One key aspect that he did emphasize, though, was just how much a successful international expansion depends on the founders and how they decide to operate throughout the move. For early-stage investors, understanding founders’ motivations and willingness to pick up and move (since that’s often what it will take, at least for some members of the founding team) is critical when evaluating how a startup’s story could play out.

👉 I also note one area where we have differing opinions, namely the Great Fragmentation and how it will affect cross-border business, in Dominic Jacquesson on International Expansion.

☕️ Upstream Value in Consumer Goods

One startup in our current batch is Spaō, a company offering a superfood alternative to your morning coffee. As I recently talked with Charles, Spaō’s founder, I was intrigued by a turn our discussion took, namely on the possibility of a consumer goods company to be valued like a tech company—assuming it can pull off the feat of controlling its entire value chain, from sourcing materials at the top to owning the relationship with the consumers at the bottom.

This is interesting because in some ways it goes against much of the history of capitalism, which for a long time could be seen as a history of vertical disintegration. Companies long sought ways to find outside providers to take over various aspects of the value chain, maintaining control over what were understood to be key leverage points while avoiding the trap of becoming too bulky and overweight.

The idea of the Entrepreneurial Age now providing at least the possibility of reversing that trend is intriguing indeed. By taking control over each aspect of the value chain and relying on constantly improving technology, in a field such as consumer goods a company could manage to build a structure that remains agile while also capturing profit margins at each level of the chain!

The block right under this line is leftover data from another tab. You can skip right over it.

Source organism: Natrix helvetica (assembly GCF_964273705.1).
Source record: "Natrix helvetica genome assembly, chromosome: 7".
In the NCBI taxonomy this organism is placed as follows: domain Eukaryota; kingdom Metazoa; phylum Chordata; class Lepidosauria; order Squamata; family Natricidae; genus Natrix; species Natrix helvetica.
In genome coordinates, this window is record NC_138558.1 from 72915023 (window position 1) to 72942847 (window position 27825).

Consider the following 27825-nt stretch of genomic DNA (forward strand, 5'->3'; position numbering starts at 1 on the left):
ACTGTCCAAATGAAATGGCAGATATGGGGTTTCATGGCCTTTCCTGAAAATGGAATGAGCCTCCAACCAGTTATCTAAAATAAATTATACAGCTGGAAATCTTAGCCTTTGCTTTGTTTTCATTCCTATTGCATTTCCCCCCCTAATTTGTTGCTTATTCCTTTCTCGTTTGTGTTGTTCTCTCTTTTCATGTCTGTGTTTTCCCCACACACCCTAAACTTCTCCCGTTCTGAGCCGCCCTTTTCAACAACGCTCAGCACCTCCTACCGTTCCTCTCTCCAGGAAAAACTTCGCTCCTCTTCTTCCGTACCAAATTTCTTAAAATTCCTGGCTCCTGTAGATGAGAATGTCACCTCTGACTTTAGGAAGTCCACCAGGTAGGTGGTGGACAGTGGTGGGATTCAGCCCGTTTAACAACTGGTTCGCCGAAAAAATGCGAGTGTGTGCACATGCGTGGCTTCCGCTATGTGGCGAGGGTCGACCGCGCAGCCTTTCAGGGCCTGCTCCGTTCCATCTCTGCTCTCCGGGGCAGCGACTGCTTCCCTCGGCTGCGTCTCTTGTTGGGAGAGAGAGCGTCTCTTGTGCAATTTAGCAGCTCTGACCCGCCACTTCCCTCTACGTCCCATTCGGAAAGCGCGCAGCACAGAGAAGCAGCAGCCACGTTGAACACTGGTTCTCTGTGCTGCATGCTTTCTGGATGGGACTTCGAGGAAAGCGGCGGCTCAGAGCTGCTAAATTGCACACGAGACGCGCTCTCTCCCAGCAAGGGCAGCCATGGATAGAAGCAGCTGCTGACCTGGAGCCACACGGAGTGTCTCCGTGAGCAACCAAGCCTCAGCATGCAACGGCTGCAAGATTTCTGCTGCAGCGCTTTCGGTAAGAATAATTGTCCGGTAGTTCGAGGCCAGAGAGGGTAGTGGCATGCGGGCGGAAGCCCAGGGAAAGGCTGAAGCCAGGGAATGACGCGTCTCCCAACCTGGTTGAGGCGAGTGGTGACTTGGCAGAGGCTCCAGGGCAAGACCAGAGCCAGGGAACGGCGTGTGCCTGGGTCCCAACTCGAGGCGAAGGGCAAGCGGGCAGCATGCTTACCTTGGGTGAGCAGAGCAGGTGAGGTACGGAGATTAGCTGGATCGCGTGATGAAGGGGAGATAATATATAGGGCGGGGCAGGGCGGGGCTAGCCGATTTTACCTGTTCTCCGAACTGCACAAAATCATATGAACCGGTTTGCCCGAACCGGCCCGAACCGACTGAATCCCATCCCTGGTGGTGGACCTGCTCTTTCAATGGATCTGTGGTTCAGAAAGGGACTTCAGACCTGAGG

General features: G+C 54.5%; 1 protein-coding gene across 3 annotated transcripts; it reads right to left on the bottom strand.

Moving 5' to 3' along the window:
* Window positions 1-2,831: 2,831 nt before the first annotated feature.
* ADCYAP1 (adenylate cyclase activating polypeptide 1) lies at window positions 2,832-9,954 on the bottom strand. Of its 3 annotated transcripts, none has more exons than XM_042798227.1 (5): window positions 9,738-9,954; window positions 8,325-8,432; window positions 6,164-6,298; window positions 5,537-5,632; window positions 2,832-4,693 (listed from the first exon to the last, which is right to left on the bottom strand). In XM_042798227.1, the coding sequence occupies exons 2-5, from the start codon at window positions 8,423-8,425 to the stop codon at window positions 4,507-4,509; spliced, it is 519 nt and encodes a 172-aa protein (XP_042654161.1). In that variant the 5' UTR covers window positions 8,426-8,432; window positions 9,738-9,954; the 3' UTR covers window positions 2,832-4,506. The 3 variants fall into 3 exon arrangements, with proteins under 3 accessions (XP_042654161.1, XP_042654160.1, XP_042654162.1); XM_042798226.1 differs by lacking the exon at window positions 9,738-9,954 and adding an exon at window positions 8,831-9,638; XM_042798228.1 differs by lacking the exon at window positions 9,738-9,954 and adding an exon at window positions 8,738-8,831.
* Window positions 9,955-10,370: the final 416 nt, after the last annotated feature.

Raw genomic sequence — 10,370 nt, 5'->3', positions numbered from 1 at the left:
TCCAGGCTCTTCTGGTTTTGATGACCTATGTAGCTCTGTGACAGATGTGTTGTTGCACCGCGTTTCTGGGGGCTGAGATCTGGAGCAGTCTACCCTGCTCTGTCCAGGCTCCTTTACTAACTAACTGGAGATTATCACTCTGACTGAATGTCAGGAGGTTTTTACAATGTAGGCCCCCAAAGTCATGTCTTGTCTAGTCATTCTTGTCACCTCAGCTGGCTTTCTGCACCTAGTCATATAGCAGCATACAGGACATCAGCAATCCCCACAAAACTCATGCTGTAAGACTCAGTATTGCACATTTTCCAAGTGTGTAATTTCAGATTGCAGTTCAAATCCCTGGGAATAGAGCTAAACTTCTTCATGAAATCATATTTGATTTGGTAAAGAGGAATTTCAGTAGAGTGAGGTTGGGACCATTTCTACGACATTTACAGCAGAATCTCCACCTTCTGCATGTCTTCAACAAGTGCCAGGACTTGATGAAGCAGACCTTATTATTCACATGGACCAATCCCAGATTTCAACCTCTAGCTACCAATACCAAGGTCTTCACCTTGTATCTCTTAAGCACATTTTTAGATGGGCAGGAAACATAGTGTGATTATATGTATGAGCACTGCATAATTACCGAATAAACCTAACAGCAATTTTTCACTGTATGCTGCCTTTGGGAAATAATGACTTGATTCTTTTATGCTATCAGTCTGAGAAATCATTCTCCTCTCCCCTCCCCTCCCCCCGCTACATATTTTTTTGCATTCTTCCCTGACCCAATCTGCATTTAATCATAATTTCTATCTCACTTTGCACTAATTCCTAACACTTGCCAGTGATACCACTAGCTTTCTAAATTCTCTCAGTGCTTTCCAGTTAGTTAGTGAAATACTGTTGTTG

👉 Still, there’s a lot that goes into making it there, some of which I discuss in Upstream Value in Consumer Goods.

Sounds interesting? Subscribe to European Straits and let me know what you think!

🦢 Those of you who regularly read this space know that we directors at The Family send a daily newsletter focused on startup mentality and lessons. Over the past week, we’ve covered:

💰 I’d also like to point your attention toward this superb eight-part video series about Venture Capital in the 21st Century by Bill Janeway, brought to you by the Institute for New Economic Thinking. 

🇪🇺 Finally, it’s still time to register for the Building Tech Ecosystems in a Distributed World event by Sifted, Dealroom, and European Startups and to attend the session I’ll be participating in at 4:15pm CET with Kim-Mai Cutler of Initialized, Gerard de Graaf of the European Commission, and Pat Wilson of the State of Georgia. Here’s where you can save your seat: HOPIN.

From Thoughts on Value Chains, and Why You Really Need To Get a 'Grip' (June 2020): 

Value chains are here to stay if you realize they’re all about connecting raw resources at the top and a job to be done at the bottom. The boundaries between them might be blurred by software eating the world, tech companies turning into giant conglomerates, and multi-sided businesses becoming the norm. But you need to see beyond the hype and the complexity and realize there is still such a thing as value chain analysis.

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From Munich, Germany 🇩🇪